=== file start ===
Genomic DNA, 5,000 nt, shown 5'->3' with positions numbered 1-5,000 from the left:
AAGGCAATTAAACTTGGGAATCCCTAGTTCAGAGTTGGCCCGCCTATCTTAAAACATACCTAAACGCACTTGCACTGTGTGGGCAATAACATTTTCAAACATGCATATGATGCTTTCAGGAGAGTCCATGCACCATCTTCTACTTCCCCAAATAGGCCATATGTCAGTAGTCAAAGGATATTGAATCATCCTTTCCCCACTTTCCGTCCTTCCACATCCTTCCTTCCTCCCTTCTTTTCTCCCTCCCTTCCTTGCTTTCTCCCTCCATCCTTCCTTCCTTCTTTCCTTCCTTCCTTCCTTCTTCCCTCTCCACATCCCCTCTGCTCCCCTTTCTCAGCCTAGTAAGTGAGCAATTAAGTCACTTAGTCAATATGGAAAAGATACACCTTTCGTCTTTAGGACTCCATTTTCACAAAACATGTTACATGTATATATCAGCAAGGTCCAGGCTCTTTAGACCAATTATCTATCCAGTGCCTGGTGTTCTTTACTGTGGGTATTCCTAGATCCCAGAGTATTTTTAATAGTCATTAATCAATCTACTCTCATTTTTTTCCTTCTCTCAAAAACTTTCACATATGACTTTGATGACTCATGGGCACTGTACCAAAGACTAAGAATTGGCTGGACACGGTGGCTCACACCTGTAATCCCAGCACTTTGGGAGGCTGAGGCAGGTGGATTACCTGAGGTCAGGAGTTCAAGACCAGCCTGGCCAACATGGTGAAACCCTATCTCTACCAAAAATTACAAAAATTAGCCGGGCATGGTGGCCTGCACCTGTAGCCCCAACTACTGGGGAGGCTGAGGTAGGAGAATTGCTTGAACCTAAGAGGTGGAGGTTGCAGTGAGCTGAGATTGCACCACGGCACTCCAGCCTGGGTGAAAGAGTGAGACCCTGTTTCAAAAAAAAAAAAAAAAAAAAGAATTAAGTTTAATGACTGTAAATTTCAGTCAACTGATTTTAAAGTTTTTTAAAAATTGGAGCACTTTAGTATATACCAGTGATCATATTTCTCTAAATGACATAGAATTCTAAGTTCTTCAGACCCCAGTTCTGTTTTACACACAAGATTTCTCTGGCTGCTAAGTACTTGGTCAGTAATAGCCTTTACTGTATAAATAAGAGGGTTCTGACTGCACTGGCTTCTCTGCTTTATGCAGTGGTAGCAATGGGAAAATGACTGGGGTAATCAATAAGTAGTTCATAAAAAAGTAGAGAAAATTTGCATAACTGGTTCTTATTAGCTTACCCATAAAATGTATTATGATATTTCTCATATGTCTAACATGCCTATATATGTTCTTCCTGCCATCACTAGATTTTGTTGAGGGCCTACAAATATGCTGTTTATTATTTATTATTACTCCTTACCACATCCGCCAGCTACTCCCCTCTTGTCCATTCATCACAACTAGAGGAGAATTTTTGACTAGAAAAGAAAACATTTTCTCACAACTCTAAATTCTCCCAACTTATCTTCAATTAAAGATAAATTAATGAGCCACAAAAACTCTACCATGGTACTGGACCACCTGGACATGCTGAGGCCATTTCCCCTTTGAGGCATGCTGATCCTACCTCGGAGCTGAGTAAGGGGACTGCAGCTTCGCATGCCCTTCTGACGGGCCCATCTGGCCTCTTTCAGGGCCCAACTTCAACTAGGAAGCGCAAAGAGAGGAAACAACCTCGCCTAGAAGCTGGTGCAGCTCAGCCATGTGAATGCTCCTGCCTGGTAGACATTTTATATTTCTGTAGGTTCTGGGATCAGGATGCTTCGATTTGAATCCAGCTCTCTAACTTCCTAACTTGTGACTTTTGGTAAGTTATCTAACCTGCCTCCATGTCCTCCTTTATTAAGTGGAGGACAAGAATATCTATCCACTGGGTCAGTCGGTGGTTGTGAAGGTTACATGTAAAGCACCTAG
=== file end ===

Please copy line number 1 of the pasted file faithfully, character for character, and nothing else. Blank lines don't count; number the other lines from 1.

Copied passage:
Genomic DNA, 5,000 nt, shown 5'->3' with positions numbered 1-5,000 from the left: